Ross' decision to add a question about U.S. citizenship status to the 2020 census sparked six lawsuits from No matter which side wins, the district court decisions in all of these cases are likely to be Ross argues that the Justice Department needs responses to the citizenship question to better

"There's no apparent urgency to resolve applications before me, no reason to rush the process before the Supreme Court makes its decision, this could easily be handled after their decision, and I don't want to do anything to cross the line," Furman said.

In a packed Manhattan federal courtroom, attorneys for the New York Immigration Coalition were looking to impose sanctions against the Justice Department for withholding evidence and making false statements.

The evidence refers to court filings released last week that suggested the idea for adding the citizenship question may have originated with Thomas Hofeller, a Republican redistricting specialist, who wrote in letters and memos that the question would create an electoral advantage for "Republicans and non-Hispanic whites."

Trump administration denies deceit in census citizenship fight

Trump administration denies deceit in census citizenship fight Trump administration denies deceit in census citizenship fight

Arguments in the trial over the Commerce Department's decision to reintroduce a question about citizenship in the 2020 census concluded in federal court on Tuesday amid fresh pleas from the Justice Department to the US Supreme Court to delay the case .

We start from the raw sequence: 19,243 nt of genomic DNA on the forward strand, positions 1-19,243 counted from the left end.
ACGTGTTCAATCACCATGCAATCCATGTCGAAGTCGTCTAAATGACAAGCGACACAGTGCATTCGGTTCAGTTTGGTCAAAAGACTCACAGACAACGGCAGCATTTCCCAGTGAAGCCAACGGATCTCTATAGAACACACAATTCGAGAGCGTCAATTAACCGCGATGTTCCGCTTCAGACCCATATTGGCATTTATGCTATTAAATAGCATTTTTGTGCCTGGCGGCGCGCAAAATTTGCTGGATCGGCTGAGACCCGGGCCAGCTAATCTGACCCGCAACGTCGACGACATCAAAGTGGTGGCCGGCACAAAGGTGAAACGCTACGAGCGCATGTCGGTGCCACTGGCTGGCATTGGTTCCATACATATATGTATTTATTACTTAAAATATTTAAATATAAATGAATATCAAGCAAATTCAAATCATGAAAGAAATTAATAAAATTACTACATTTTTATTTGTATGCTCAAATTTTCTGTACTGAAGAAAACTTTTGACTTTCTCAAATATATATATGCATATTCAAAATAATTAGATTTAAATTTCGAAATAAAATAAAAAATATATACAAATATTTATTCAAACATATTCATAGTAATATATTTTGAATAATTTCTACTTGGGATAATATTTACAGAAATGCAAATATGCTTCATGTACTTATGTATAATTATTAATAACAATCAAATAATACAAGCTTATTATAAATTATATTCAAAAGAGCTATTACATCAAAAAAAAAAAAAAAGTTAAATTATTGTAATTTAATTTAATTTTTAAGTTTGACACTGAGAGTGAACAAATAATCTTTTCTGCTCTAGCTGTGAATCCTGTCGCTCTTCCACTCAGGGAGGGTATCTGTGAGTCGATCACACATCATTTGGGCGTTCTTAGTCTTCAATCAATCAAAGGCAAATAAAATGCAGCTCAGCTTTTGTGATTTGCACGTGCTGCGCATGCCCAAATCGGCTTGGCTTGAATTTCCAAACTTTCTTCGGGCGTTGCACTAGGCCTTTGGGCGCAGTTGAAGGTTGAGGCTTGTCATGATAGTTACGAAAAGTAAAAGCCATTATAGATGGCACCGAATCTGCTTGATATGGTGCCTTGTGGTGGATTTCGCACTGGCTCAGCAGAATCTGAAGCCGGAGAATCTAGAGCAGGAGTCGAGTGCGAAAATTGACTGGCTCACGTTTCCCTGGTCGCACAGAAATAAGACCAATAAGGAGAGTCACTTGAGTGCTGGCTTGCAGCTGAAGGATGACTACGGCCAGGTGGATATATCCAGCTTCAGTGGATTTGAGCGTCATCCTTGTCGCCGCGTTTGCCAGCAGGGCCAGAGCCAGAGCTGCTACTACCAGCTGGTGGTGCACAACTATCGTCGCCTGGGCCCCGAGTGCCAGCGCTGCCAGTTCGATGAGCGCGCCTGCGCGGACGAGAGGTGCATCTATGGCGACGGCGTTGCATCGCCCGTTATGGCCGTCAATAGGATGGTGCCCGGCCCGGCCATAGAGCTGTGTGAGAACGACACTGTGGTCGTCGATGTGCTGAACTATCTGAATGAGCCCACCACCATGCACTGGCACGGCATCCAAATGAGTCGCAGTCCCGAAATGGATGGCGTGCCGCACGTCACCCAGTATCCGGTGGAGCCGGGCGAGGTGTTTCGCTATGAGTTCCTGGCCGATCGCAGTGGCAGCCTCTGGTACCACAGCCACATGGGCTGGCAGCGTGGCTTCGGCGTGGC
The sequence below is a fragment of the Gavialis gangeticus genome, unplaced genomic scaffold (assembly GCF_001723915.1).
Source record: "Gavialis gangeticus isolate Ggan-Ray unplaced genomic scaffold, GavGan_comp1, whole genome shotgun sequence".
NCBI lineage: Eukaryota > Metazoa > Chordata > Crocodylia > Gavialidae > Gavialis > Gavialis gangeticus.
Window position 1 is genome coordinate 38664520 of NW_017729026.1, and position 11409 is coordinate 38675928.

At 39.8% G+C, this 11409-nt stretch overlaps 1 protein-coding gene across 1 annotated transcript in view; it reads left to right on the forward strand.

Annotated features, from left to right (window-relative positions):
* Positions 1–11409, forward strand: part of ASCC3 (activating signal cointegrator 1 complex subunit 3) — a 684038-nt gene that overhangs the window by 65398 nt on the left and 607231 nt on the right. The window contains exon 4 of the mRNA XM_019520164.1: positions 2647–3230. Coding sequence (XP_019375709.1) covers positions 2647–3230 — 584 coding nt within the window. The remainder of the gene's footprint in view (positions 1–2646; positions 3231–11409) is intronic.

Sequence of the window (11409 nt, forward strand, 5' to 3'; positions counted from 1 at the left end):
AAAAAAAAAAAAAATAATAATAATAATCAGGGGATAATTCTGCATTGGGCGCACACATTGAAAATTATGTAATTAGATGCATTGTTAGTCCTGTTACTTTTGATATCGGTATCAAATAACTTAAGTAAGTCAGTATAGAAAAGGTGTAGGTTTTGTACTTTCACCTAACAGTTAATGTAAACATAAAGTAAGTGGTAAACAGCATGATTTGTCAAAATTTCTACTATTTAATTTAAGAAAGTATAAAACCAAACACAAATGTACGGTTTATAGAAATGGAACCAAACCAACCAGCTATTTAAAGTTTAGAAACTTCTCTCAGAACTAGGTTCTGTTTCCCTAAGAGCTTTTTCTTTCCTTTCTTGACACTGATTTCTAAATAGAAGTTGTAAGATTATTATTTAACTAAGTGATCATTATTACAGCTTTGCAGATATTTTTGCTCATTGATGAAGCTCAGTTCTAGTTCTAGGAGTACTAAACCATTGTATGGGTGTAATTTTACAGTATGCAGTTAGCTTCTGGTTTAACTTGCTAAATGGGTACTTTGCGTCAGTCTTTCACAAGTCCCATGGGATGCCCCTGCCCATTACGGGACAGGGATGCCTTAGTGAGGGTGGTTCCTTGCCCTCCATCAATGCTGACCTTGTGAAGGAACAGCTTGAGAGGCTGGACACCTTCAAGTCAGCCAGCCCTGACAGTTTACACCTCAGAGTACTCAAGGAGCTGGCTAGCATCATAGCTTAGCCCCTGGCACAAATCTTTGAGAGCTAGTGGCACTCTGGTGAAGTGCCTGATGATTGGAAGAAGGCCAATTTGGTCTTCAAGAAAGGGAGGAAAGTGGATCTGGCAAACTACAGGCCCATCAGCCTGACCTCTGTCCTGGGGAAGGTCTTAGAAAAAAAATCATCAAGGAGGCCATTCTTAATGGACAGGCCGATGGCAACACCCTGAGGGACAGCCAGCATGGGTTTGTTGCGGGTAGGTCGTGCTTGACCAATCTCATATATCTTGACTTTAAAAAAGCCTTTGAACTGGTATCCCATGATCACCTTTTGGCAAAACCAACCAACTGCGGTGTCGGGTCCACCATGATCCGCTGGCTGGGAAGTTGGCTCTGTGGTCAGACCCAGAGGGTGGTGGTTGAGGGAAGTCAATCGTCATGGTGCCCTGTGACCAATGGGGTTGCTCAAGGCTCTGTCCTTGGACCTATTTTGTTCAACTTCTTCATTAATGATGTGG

The justices will hear arguments over whether Commerce Secretary Wilbur Ross can be questioned under oath for the lawsuits over the controversial citizenship question he added to the 2020 census . Supreme Court To Weigh In On Dispute Over Census Citizenship Question Evidence .

In a brief filed before the hearing, the Justice Department said that Hofeller had no role in its request to the Commerce Department in December 2017. "There is no smoking gun here, only smoke and mirrors," the department said. According to several reports, Hofeller urged President Donald Trump's transition team to include a citizenship question on its list of priorities for the new president.

John Freedman, representing the New York Immigration Coalition, told the judge that they are looking for sanctions and to determine whether Commerce officials had access to Hofeller's analysis.

In January, Furman blocked the Trump administration from asking about citizenship status on the 2020 census, saying that while such a question would be constitutional, Commerce Secretary Wilbur Ross had added it arbitrarily and did not follow proper administrative procedures.

The Supreme Court is expected to issue its decision regarding the legality of adding the citizenship question to the census before the end of June so that the government can meet its printing deadline.

Furman set a July 12th deadline for the plaintiffs to file a motion to lay out the evidence. A reply from the government is expected on Aug. 2nd.

Read More

Advocates say e-mails show that census question discriminates.
Activists say the documents give a federal judge latitude to re-examine whether the commerce secretary intended to discriminate against minorities.